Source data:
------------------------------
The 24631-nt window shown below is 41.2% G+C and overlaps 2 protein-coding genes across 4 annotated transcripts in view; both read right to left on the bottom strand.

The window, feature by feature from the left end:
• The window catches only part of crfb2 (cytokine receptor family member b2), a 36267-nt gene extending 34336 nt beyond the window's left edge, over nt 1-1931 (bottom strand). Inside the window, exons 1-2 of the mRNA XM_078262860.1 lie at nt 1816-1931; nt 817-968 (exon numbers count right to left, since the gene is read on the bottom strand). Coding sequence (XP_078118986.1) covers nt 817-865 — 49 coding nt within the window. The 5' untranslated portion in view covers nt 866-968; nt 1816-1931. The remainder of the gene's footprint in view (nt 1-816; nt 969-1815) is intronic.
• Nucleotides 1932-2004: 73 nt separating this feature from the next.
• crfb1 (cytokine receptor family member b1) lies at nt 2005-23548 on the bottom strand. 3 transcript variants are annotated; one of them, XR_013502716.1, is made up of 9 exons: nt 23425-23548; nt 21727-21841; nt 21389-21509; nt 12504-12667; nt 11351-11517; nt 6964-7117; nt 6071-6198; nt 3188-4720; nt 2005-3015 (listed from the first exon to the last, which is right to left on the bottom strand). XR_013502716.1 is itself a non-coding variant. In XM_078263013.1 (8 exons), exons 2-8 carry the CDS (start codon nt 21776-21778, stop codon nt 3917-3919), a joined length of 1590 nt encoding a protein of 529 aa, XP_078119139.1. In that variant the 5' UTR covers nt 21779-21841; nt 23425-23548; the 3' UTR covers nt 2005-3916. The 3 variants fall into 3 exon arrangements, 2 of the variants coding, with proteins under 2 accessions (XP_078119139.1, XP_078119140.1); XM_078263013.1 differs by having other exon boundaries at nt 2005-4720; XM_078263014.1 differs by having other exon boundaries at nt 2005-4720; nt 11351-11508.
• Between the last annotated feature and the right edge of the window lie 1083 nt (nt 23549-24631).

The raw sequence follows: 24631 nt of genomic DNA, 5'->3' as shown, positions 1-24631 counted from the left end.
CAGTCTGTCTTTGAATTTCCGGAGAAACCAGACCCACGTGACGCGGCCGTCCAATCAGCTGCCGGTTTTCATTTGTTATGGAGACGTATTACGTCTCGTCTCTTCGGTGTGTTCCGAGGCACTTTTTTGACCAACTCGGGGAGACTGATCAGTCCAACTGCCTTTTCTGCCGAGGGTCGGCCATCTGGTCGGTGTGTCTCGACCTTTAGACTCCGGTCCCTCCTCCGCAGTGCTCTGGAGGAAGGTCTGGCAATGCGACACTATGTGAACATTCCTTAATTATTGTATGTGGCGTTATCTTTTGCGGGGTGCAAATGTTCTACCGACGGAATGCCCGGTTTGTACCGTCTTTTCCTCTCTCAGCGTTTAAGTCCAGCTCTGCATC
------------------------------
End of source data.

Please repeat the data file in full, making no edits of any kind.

The 24631-nt window shown below is 41.2% G+C and overlaps 2 protein-coding genes across 4 annotated transcripts in view; both read right to left on the bottom strand.

The window, feature by feature from the left end:
• The window catches only part of crfb2 (cytokine receptor family member b2), a 36267-nt gene extending 34336 nt beyond the window's left edge, over nt 1-1931 (bottom strand). Inside the window, exons 1-2 of the mRNA XM_078262860.1 lie at nt 1816-1931; nt 817-968 (exon numbers count right to left, since the gene is read on the bottom strand). Coding sequence (XP_078118986.1) covers nt 817-865 — 49 coding nt within the window. The 5' untranslated portion in view covers nt 866-968; nt 1816-1931. The remainder of the gene's footprint in view (nt 1-816; nt 969-1815) is intronic.
• Nucleotides 1932-2004: 73 nt separating this feature from the next.
• crfb1 (cytokine receptor family member b1) lies at nt 2005-23548 on the bottom strand. 3 transcript variants are annotated; one of them, XR_013502716.1, is made up of 9 exons: nt 23425-23548; nt 21727-21841; nt 21389-21509; nt 12504-12667; nt 11351-11517; nt 6964-7117; nt 6071-6198; nt 3188-4720; nt 2005-3015 (listed from the first exon to the last, which is right to left on the bottom strand). XR_013502716.1 is itself a non-coding variant. In XM_078263013.1 (8 exons), exons 2-8 carry the CDS (start codon nt 21776-21778, stop codon nt 3917-3919), a joined length of 1590 nt encoding a protein of 529 aa, XP_078119139.1. In that variant the 5' UTR covers nt 21779-21841; nt 23425-23548; the 3' UTR covers nt 2005-3916. The 3 variants fall into 3 exon arrangements, 2 of the variants coding, with proteins under 2 accessions (XP_078119139.1, XP_078119140.1); XM_078263013.1 differs by having other exon boundaries at nt 2005-4720; XM_078263014.1 differs by having other exon boundaries at nt 2005-4720; nt 11351-11508.
• Between the last annotated feature and the right edge of the window lie 1083 nt (nt 23549-24631).

The raw sequence follows: 24631 nt of genomic DNA, 5'->3' as shown, positions 1-24631 counted from the left end.
CAGTCTGTCTTTGAATTTCCGGAGAAACCAGACCCACGTGACGCGGCCGTCCAATCAGCTGCCGGTTTTCATTTGTTATGGAGACGTATTACGTCTCGTCTCTTCGGTGTGTTCCGAGGCACTTTTTTGACCAACTCGGGGAGACTGATCAGTCCAACTGCCTTTTCTGCCGAGGGTCGGCCATCTGGTCGGTGTGTCTCGACCTTTAGACTCCGGTCCCTCCTCCGCAGTGCTCTGGAGGAAGGTCTGGCAATGCGACACTATGTGAACATTCCTTAATTATTGTATGTGGCGTTATCTTTTGCGGGGTGCAAATGTTCTACCGACGGAATGCCCGGTTTGTACCGTCTTTTCCTCTCTCAGCGTTTAAGTCCAGCTCTGCATC